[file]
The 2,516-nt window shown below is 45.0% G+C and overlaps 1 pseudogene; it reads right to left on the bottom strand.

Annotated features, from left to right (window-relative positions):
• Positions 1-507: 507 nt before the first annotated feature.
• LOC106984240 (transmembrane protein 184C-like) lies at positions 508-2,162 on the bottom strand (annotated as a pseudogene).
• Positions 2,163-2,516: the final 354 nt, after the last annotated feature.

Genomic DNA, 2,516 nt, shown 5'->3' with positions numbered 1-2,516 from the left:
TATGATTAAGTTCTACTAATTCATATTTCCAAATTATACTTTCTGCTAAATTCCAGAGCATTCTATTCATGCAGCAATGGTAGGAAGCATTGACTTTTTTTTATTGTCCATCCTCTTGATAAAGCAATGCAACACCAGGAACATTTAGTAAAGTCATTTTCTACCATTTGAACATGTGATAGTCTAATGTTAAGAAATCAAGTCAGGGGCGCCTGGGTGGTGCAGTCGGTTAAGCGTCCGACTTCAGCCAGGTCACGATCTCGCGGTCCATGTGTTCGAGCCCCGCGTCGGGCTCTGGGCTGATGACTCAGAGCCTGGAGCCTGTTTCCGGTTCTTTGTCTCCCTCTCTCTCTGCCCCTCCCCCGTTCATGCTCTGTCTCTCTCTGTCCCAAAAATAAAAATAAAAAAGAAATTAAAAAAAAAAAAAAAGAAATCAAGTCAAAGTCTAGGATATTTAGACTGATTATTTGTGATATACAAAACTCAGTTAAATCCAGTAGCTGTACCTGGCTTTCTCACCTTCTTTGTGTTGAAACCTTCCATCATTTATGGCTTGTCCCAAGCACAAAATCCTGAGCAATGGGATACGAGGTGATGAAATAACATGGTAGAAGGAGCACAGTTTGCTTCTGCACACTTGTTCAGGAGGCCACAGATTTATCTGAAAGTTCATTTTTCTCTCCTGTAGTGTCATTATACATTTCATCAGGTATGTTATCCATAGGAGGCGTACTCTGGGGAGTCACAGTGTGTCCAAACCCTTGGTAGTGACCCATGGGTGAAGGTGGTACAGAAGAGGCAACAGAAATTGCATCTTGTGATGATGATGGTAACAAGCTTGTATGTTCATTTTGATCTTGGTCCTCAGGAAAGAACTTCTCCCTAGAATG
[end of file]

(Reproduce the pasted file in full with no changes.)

The 2,516-nt window shown below is 45.0% G+C and overlaps 1 pseudogene; it reads right to left on the bottom strand.

Annotated features, from left to right (window-relative positions):
• Positions 1-507: 507 nt before the first annotated feature.
• LOC106984240 (transmembrane protein 184C-like) lies at positions 508-2,162 on the bottom strand (annotated as a pseudogene).
• Positions 2,163-2,516: the final 354 nt, after the last annotated feature.

Genomic DNA, 2,516 nt, shown 5'->3' with positions numbered 1-2,516 from the left:
TATGATTAAGTTCTACTAATTCATATTTCCAAATTATACTTTCTGCTAAATTCCAGAGCATTCTATTCATGCAGCAATGGTAGGAAGCATTGACTTTTTTTTATTGTCCATCCTCTTGATAAAGCAATGCAACACCAGGAACATTTAGTAAAGTCATTTTCTACCATTTGAACATGTGATAGTCTAATGTTAAGAAATCAAGTCAGGGGCGCCTGGGTGGTGCAGTCGGTTAAGCGTCCGACTTCAGCCAGGTCACGATCTCGCGGTCCATGTGTTCGAGCCCCGCGTCGGGCTCTGGGCTGATGACTCAGAGCCTGGAGCCTGTTTCCGGTTCTTTGTCTCCCTCTCTCTCTGCCCCTCCCCCGTTCATGCTCTGTCTCTCTCTGTCCCAAAAATAAAAATAAAAAAGAAATTAAAAAAAAAAAAAAAGAAATCAAGTCAAAGTCTAGGATATTTAGACTGATTATTTGTGATATACAAAACTCAGTTAAATCCAGTAGCTGTACCTGGCTTTCTCACCTTCTTTGTGTTGAAACCTTCCATCATTTATGGCTTGTCCCAAGCACAAAATCCTGAGCAATGGGATACGAGGTGATGAAATAACATGGTAGAAGGAGCACAGTTTGCTTCTGCACACTTGTTCAGGAGGCCACAGATTTATCTGAAAGTTCATTTTTCTCTCCTGTAGTGTCATTATACATTTCATCAGGTATGTTATCCATAGGAGGCGTACTCTGGGGAGTCACAGTGTGTCCAAACCCTTGGTAGTGACCCATGGGTGAAGGTGGTACAGAAGAGGCAACAGAAATTGCATCTTGTGATGATGATGGTAACAAGCTTGTATGTTCATTTTGATCTTGGTCCTCAGGAAAGAACTTCTCCCTAGAATG